Tutorial for passing through a Nvidia RTX graphics card to a Windows 10 virtual machine using a modified VBIOS
Last update: September 14, 2021
Starting with the GeForce 1000 series, vfio passthrough of a Nvidia GPU has become a little more complicated. If, when starting the VM, you get a black screen, chances are you need to pass along a VBIOS file to the VM so the GPU can properly initialize.
This post is about passing through a Nvidia RTX 2070 Super GPU or any other modern Nvidia GPU to a Windows 10 guest. Continue reading “Passing Through a Nvidia RTX 2070 Super GPU”
Linux bash script to mount and backup / synchronize a Windows 10 partition inside a LVM volume to a remote backup server using rsync and SSH
I run the bash script below to backup my Windows NTFS partitions residing on LVM volumes to a remote backup server. It uses SSH and public key authentication to authenticate at the remote side.
The script mounts an NTFS partition inside a LVM raw volume. It performs a file-based backup using rsync. It is NOT suitable for system backups!
Please carefully read the “Requirements”, “How it Works”, and “Usage” sections before attempting to use it. Continue reading “Remote Backup Script for Windows NTFS Partitions on LVM Volumes”
I’ve been tweaking my configuration for my needs and it performs very well. As a reference, I’m posting my:
Continue reading “Windows 10 VFIO Passthrough Configuration”
- hardware configuration
- Linux distro, kernel, etc.
- Windows VM configuration (XML)
A year ago I wrote about the 2D graphics performance impact of the Windows 10 (1803) update inside a virtual machine. As it turned out, the performance impact was related to the Spectre vulnerability patch that Microsoft had introduced. However, the same patch had practically no performance impact on a Windows 10 bare-metal installation.
Time has passed and I wanted to see if there has been any progress. Right now I’m running Windows 10 (1903) with Nvidia driver release 431.36. Windows 10 is up-to-date, Nvidia however already offers a newer version (431.60). Continue reading “Impact of Spectre and Meltdown Protection on Virtual Machine Performance”
Benchmarking Performance of a Virtual Machine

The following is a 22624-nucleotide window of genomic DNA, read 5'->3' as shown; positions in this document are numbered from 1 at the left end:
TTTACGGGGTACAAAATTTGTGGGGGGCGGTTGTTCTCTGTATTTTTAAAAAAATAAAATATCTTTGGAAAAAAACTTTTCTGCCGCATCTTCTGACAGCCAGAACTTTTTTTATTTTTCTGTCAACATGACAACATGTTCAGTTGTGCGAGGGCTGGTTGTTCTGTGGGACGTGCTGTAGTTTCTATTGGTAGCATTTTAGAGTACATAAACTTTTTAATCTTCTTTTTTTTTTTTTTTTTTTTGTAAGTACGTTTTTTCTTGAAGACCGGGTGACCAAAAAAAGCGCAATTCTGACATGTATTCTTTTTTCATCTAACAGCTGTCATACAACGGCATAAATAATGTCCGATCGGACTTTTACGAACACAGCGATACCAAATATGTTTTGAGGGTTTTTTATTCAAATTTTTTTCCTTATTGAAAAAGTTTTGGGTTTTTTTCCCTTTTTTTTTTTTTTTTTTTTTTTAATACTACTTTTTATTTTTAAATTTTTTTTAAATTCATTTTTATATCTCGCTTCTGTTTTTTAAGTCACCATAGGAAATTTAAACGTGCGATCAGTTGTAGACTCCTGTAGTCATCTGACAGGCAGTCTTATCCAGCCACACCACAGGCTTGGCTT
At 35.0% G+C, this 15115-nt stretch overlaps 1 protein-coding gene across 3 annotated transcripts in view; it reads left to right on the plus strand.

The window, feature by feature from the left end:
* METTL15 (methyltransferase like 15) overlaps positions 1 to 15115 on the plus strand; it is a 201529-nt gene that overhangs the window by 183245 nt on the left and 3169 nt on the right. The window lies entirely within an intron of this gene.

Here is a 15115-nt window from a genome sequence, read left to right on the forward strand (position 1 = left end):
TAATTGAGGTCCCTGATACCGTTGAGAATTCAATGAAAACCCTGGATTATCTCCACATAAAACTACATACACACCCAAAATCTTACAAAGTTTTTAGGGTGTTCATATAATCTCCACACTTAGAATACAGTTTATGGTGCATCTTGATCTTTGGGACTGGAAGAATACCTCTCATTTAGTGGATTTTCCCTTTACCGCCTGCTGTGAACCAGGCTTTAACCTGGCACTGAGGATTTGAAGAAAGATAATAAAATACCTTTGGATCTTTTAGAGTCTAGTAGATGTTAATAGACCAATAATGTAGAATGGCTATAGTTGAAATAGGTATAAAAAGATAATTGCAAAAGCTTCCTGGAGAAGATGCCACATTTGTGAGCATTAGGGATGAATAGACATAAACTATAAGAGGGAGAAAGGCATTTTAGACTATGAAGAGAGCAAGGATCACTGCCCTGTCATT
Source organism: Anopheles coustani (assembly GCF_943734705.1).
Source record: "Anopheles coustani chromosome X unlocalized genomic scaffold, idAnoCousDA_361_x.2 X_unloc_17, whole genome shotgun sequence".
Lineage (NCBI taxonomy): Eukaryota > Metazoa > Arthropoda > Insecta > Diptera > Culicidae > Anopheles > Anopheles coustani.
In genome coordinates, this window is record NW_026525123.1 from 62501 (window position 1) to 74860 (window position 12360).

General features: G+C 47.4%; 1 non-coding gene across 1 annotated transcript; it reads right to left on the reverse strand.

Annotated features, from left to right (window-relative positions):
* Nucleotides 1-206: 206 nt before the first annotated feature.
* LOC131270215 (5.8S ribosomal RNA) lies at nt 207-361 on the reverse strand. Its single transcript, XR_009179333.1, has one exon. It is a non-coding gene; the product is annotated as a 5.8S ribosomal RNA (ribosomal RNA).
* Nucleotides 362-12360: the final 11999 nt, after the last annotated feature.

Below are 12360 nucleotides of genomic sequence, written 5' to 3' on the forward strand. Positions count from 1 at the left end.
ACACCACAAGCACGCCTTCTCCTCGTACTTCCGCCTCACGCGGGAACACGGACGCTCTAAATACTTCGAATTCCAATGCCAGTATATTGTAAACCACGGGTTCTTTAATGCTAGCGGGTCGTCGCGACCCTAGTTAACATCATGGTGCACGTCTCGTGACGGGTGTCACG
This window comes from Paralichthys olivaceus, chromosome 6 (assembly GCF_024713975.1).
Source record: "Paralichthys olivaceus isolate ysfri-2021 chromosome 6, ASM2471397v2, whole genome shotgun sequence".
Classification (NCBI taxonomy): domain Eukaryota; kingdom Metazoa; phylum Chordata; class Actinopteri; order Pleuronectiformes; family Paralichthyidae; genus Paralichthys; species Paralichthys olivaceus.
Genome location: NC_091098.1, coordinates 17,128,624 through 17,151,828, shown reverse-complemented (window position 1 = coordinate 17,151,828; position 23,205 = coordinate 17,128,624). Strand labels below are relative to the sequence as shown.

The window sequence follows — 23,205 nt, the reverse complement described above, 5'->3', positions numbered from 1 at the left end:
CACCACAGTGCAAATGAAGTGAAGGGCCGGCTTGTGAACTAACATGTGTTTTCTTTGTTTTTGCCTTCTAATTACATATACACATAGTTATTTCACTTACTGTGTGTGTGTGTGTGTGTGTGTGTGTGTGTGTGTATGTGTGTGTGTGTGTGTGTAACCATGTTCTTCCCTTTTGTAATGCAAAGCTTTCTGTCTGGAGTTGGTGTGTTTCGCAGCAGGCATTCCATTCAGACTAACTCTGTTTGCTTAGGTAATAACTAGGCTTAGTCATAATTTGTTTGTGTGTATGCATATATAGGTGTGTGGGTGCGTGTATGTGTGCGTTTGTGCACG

I have run a number of benchmarks to document the performance of Windows 10 running as a virtual machine on Linux, in the hope other PC users will dive into the fascinating world of virtualization (VFIO).
Benchmarks are helpful in comparing one system with another, and one configuration with another. I use them to optimize my Windows 10 performance and to make sure that updates/upgrades haven’t produced unwanted side effects. Continue reading “Windows 10 Virtual Machine Benchmarks”
Problem: bad 2D performance in Windows VM versus Windows on bare metal
For the past few months I noticed sluggish 2D graphics in my Windows 10 VM, something that hadn’t happened before. Below are the Passmark 8 results and comparisons between different configurations/releases: Continue reading “Low 2D Graphics Benchmark with Windows 10 (1803) KVM VM”
This is yet another benchmark of my Windows 10 VM. This time I used the free Mersenne Prime Search software Prime95 (mprime under Linux) available at www.mersenne.org. I wanted to see if there is a significant difference between running the benchmark on the Linux host, versus the Windows virtual machine. Continue reading “Prime95 Benchmark: Linux Host versus Windows VM”
Benchmarks help us compare the performance of different hardware configurations as well as drivers and operating systems. With regard to virtualization, benchmarks can be particularly useful in quantifying performance differences between an operating system running on a virtual machine versus the same OS running directly on the underlying hardware. Continue reading “Windows 10 Benchmarks (Virtual Machine)”
In my Running Windows 10 on Linux using KVM with VGA Passthrough VFIO tutorial I introduced different options for using the keyboard and mouse with the Linux host and the Windows VM. Running a virtualized Windows VM means running two separate systems – the Linux host and the Windows VM – both of which require input and output devices. Continue reading “Virtualization Hardware Accessories”